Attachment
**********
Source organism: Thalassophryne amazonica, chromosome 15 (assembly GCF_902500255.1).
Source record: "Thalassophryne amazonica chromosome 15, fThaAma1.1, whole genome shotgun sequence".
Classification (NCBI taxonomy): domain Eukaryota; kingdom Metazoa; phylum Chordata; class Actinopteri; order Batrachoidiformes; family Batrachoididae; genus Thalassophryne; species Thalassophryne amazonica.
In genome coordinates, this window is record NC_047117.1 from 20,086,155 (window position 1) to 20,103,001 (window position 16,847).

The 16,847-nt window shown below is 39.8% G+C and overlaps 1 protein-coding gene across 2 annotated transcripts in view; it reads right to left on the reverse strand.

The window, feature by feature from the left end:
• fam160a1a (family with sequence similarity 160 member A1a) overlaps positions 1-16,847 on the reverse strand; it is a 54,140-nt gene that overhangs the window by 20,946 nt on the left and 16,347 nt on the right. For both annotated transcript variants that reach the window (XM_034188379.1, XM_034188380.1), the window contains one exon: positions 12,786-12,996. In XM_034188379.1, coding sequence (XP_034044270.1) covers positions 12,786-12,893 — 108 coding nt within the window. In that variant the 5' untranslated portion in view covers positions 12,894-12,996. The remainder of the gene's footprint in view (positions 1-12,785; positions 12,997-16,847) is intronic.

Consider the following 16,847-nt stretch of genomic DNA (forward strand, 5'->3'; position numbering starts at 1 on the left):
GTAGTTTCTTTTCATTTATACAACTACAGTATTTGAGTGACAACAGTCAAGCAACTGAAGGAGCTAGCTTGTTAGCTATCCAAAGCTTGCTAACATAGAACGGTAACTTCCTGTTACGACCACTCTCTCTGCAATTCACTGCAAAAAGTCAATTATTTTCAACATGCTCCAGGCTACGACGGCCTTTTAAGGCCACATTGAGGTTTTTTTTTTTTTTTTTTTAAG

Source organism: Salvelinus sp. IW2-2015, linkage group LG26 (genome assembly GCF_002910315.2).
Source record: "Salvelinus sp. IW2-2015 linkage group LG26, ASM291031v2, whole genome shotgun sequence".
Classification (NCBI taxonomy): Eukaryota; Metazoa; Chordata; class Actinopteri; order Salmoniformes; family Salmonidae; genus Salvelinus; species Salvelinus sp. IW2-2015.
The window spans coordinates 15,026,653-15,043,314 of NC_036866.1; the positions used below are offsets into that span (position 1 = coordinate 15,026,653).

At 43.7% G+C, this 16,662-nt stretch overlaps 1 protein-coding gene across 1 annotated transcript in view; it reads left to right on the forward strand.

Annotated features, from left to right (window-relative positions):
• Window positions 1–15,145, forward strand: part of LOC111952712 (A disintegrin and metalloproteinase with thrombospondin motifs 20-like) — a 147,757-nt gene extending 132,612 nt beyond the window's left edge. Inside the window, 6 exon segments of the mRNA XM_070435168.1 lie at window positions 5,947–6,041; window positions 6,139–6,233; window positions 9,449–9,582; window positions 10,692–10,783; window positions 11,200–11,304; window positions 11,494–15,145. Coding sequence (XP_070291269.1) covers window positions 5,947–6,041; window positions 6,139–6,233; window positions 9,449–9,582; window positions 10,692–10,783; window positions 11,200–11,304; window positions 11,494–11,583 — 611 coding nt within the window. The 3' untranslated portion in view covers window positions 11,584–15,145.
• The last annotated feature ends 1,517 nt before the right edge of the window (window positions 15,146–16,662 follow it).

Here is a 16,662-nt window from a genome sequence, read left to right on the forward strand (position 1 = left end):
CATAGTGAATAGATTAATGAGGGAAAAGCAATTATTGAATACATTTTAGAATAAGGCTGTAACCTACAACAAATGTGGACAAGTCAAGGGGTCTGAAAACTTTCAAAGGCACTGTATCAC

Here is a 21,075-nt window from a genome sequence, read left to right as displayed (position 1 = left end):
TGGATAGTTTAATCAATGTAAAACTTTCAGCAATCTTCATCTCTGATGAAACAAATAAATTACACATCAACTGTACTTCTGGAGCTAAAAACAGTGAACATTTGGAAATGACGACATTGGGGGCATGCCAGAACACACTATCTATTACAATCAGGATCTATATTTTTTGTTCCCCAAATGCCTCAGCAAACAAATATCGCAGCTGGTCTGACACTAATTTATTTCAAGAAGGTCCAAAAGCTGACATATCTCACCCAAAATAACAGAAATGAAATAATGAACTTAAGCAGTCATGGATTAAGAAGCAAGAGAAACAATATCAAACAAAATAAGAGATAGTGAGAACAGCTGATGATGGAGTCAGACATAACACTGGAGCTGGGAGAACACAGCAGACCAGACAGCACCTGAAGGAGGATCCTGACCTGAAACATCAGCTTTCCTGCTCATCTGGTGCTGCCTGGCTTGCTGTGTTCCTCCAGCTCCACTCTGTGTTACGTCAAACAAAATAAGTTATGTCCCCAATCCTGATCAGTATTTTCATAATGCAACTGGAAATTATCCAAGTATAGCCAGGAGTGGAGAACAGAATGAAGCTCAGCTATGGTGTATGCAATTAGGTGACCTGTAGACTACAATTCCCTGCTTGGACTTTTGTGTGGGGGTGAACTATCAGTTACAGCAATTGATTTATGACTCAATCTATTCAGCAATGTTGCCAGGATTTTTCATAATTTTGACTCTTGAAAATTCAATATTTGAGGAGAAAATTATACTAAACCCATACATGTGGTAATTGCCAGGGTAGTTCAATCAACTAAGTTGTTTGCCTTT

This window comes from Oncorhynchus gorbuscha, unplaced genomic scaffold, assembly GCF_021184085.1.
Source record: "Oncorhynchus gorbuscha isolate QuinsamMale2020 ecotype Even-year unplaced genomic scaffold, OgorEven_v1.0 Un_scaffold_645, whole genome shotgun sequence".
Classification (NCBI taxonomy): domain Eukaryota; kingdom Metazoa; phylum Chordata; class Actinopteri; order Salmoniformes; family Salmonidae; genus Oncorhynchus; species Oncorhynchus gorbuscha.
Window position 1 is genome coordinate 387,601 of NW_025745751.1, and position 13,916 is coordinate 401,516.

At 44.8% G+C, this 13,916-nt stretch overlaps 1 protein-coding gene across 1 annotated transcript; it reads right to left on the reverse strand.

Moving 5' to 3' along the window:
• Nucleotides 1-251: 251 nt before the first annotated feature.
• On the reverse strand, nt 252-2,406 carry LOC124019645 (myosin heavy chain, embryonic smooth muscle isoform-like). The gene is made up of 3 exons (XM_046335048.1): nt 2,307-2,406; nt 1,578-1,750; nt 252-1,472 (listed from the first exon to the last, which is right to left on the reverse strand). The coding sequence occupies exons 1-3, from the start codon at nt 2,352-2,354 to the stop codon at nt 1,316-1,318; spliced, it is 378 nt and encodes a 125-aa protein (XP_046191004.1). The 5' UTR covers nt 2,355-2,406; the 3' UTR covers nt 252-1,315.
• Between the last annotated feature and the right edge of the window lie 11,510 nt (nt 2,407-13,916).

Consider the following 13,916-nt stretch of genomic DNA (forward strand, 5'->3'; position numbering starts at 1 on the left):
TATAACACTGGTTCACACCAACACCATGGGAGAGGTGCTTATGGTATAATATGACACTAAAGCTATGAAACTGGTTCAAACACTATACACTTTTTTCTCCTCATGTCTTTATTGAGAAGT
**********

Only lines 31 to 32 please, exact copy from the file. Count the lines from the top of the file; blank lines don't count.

Consider the following 13,916-nt stretch of genomic DNA (forward strand, 5'->3'; position numbering starts at 1 on the left):
TATAACACTGGTTCACACCAACACCATGGGAGAGGTGCTTATGGTATAATATGACACTAAAGCTATGAAACTGGTTCAAACACTATACACTTTTTTCTCCTCATGTCTTTATTGAGAAGT